“Sir, the body was first noticed by the assistant. She has a key to the house. She entered from the main door and walked to the study calling out for the old lady until she found her in the office.” The young detective smiles at his precise and clear narration of the morning events.
“Has the body been moved since then?” The older detective ignores the enthusiasm of the young one and asks.
“No, sir. The forensics team is not here yet. I was the first to arrive at the location once we got the call. Looks like suicide from where I stand. But it isn’t.”
“Hmmm! What makes you say that?” The older detective detects intelligence hidden behind the enthusiasm.
“Because of this.” He points the gloved finger to the diary splattered with blood stains.
“So, she died while writing in the diary. How does that prove it is a murder?” The older detective has some hoops planned for the young one to jump.
“Firstly, because I found the diary inside the drawer. Closed and neatly tucked away.”
“Those blood stains look old. We need the forensics here now.” The older one walks around the room restless, looking for something.
“Yes, they are definitely old. But this one.” Pointing the latex index finger to the one drop slightly brighter than the others. The one that looked out of the picture. Like it did not belong to the story it ended in. “This one is fresh.”
“Secondly, this is the last entry. The date is from 2 weeks ago.”
“Are you telling me she hasn’t been writing? The obsessive woman who kept a record of all her whereabouts. Who wrote down her every move and hasn’t written a single entry in over two weeks? That raises my suspicions—more than that bright red blood stain.” The older one reclaims his position.
“We should read the entry.”
“Sure sir. I agree.”
“Aarrgh! Where is that coffee? I thought the assistant was getting coffee for us.”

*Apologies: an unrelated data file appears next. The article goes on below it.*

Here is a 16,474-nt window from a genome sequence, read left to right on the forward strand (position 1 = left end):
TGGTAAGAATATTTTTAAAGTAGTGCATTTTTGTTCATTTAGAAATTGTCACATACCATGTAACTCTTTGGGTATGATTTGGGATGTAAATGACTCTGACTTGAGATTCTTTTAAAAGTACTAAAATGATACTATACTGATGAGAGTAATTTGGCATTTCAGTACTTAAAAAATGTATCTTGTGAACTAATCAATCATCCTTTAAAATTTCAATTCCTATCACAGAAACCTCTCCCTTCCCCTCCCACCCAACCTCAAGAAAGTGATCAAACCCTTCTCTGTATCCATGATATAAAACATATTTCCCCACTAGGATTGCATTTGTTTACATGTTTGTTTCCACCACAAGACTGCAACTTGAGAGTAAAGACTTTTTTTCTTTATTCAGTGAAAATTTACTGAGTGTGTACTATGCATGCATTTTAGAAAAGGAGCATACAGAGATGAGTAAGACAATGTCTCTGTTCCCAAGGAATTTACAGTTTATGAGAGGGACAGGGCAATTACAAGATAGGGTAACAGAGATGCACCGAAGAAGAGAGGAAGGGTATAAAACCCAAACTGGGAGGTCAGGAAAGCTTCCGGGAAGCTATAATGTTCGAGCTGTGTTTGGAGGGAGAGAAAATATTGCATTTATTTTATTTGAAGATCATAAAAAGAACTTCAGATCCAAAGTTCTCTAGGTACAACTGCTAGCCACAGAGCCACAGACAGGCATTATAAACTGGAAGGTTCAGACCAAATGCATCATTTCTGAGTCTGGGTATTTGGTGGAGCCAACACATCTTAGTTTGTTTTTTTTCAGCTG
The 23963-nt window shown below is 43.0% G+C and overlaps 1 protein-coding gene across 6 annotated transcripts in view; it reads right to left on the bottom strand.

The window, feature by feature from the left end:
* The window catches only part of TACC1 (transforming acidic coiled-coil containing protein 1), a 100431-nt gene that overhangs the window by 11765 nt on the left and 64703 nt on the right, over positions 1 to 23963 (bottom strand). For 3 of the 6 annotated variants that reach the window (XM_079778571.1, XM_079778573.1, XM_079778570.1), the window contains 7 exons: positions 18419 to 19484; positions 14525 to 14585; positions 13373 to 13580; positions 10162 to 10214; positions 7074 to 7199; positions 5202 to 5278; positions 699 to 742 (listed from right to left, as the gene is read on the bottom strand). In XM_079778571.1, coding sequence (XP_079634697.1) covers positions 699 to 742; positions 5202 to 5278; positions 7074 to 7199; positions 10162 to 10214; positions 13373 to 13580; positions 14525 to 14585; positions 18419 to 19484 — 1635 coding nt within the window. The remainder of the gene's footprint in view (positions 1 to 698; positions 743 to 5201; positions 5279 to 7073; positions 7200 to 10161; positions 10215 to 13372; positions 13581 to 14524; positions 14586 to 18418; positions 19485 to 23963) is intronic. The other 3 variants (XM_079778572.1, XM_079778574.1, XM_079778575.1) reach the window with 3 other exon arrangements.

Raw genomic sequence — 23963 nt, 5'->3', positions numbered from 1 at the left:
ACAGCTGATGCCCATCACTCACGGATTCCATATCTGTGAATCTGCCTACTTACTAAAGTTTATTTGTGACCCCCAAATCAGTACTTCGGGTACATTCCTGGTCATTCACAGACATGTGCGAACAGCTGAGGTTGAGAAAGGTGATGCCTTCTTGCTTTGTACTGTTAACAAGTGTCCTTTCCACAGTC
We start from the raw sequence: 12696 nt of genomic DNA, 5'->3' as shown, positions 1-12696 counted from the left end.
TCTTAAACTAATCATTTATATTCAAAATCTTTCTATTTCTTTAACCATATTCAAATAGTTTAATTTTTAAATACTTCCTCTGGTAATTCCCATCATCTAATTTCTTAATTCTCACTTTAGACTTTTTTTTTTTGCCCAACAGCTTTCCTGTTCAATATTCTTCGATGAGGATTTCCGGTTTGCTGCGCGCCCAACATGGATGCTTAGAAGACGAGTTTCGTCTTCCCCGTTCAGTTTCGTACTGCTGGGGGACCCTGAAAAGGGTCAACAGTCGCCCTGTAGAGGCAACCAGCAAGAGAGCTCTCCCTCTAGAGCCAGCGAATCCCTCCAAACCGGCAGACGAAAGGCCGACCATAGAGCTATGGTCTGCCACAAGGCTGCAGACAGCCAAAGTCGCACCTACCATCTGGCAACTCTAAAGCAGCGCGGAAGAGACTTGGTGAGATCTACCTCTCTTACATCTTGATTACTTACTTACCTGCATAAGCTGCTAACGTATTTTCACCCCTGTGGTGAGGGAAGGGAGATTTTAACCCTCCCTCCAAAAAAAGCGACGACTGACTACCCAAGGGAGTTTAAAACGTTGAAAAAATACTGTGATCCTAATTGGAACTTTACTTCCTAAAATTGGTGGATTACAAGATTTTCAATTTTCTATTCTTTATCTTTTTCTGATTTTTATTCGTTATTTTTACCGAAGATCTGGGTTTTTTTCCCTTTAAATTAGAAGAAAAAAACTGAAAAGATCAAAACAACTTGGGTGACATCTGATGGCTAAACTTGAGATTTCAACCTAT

“She is, sir. I will go check.” The younger one’s enthusiasm is weakening in the absence of coffee.
“Yeah, make it fast. Unfortunately, I don’t have my reading glasses, so you will have to read the diary for me.”
“Yes, sir, I understand. Be back with the coffee.”
He walks back holding 2 cups, almost giddy about reading a dead woman’s very last thing she ever wrote.
I am so done with all of them. Every time the phone rings I can just see my bank account getting thinner and thinner. It is like they have collectively decided not to lift a finger until it is to speed dial my number for more money. Now Luke wants me to pay for his daughter’s wedding. That child, I love her, but she had no chance of being good at anything with such iodiotic parents. But then that would mean my own children should have been successful and rich considering my successful life. I just want to shut them all out once and for all.
So I read a clause in my life insurance. It claims that if my death is ruled as a suicide or murder then all my insurance money goes to charity. And none of these ungrateful pieces of shit will get anything. So let’s try the first option.
What in the bloody name of FUCK! I cannot do this. My finger is bleeding so much, I can hardly write. Why did I have to try using the left hand? And how did I end up cutting my finger when it was the wrist I supposed to slit? Clearly, I need professional help.
“But this does not prove anything. It could still be a suicide. A bitter old lady killed herself and donated millions of dollars to charity. She outsmarted her whole ungrateful family. Now that is good journalism. Hey, call that blogger who keeps leaving his card at our office.” The coffee has done its magic on the older one by now.
“Sir, I still think this could be murder.” The younger one has a point that no one will listen to.
“Detective, what difference does it make? Either way, the old lady fulfilled her wish.”
“After the forensics team has done their work, we will disclose this to the whole family.”
‘Forensics’! The younger one might be able to convince them about his theory. He reassures himself.